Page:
With the backing of two major banks and a veteran management team, Partners First is hoping an unusual joint venture can improve on what its owners did by themselves.

The Baltimore-based company was formed in January by BankBoston Corp., Harris Bankcorp, Chicago, and First Annapolis Consulting, Linthicum, Md.

"The two banks involved did not feel that they had the resources - and that may be capital, critical mass, or management - individually to emerge as niche players" in credit cards, said John R. Soderlund, president and chief executive officer of the privately held venture. "But they wanted something that was more than an adjunct to their overall retail business."

They have put together a $2.4 billion, two-million-customer portfolio that would be in the mid-20s among banks ranked by card receivables.

They aspire to reach $15 billion to $20 billion within five years, in large part by offering their expertise to others.

The idea of outsourcing and pooling resources is not new. Agent bank and service bureau programs have long been common in an industry where size and scale economies matter.

BankBoston and Harris, a subsidiary of Bank of Montreal, were looking at how to live through an ultimate shakeout.

"What is emerging is an industry structure where four or five major players will have in excess of $50 billion of outstandings," Mr. Soderlund said. "Then you will have six to 10 niche players, related to specific markets or capabilities, with assets in the range of $8 billion to $15 billion."

Partners First wants to support regional and superregional banks that want to hold on to card niches.

"These folks have seemed to align themselves with some rather large portfolios, as opposed to the smaller community and regional banks that do conventional agent programs," said Robert K. Hammer, chairman and chief executive officer of R.K. Hammer Investment Bankers, Thousand Oaks, Calif.

"Alliance is the operative word" if Partners is to succeed, Mr. Hammer said. "A true partnership is a good way to go, as opposed to simply selling an agent bank program."

Mr. Soderlund said Partners' aspiration is a variation of that of a monoline or pure card issuer.

Besides promoting the brands of its bank partners, the company would like to grow through traditional direct marketing, portfolio acquisitions, and strategic alliances.

"Monolines like Providian and Capital One don't do as much partnership marketing," said Jeffrey Baxter, principal of S.J. Baxter and Associates, Forest Hill, Md.

"Given that we have two large banks as primary owners," said Mr. Soderlund, "we are not likely to be a down-market lender a la Providian or Metris," the Fingerhut Companies spinoff that profits despite a high chargeoff rate.

"Our owners don't have that risk appetite, and we will tend to be more in the core borrowing and upscale market than in the subprime market," Mr. Soderlund said.

"We want to have a real focus on the credit card business," he added. "Banks, unlike monolines, are financial conglomerates, and it is hard to bring focus to any one business within that context."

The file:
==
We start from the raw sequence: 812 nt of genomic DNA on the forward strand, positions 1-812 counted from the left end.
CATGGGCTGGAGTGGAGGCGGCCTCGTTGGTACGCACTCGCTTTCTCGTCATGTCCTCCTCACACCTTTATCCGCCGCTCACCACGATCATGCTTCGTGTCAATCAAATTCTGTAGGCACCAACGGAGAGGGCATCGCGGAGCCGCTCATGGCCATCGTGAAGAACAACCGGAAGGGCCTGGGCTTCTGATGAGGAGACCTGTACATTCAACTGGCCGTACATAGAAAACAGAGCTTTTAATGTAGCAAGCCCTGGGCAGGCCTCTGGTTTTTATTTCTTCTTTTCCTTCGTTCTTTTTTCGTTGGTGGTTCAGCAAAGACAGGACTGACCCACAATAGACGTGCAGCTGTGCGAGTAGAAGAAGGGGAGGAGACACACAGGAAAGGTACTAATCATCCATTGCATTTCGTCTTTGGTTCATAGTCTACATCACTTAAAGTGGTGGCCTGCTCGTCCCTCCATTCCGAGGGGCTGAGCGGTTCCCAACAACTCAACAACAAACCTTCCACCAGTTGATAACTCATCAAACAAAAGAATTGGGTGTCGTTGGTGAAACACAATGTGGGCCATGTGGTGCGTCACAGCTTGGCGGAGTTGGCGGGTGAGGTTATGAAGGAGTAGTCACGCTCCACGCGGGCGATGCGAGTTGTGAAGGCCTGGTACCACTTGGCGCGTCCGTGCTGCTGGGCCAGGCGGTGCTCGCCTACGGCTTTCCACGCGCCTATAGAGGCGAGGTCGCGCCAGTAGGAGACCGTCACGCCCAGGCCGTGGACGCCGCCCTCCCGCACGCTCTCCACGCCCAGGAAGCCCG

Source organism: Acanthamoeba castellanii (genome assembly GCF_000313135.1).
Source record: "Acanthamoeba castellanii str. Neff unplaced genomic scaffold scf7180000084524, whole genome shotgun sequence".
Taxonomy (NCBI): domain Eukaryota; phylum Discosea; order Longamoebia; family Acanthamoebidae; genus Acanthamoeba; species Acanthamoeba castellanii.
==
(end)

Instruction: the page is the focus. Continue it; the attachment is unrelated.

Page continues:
Partners began to expand this summer by purchasing $190 million of receivables from Comerica Bank-Midwest, a subsidiary of Detroit-based Comerica Inc.

Mr. Soderlund said he was in discussions with four or five large banking organizations to manage "nonstrategic assets" on their books. "Typically these would be credit card assets outside of a bank's geographic footprint," he said.

First Annapolis has a strong influence in Partners First. Mr. Soderlund spent six years there after seven with the Washington-based firm Furash & Co.

Another First Annapolis alumnus, Dean Papadopoulos, is Partners' managing director of marketing and analysis.

Harry G. Pappas Jr., chief financial officer and managing director, finance and administration, has had CFO responsibilities at Equitable Bancorp., MBNA Corp., MNC Financial Inc., and Maryland National Bank.

They have entered a market very different from the one the monolines came into in the early 1990s, with rampant competition and high loss ratios.

"We invest a lot of resources and have developed a series of proprietary bankruptcy management and credit management models," Mr. Soderlund said. "We pull a full credit bureau report on the entire credit file every quarter and run it through our risk models and regrade all our accounts based on the risk profile.

"What we are trying to do is identify high-risk accounts early in the cycle, so we can take appropriate action."

With what it sees as a good mix of seasoned credit talent, data warehousing, and analytical capabilities, Partners First aims to grow faster than the industry at large.

"The market will probably grow about 6% to 8% (in 1998) and next year 8% to 10%, but we are looking to grow more in the 15% to 20% range," Mr. Soderlund said.

"Our investors were not looking for near-term earnings, they were looking to build a profitable and successful credit card issuing business - and that means investing in technology in marketing," he said.

"If they continue to be a small player, they have failed," said Mr. Baxter. "They have to move up in order to be successful, because growth is the whole premise for their business."

Mr. Soderlund said even if Partners First hits its growth targets, "I believe at some level we will always be a niche player, because to go beyond that you need to be in the $40 billion asset range or bigger." n

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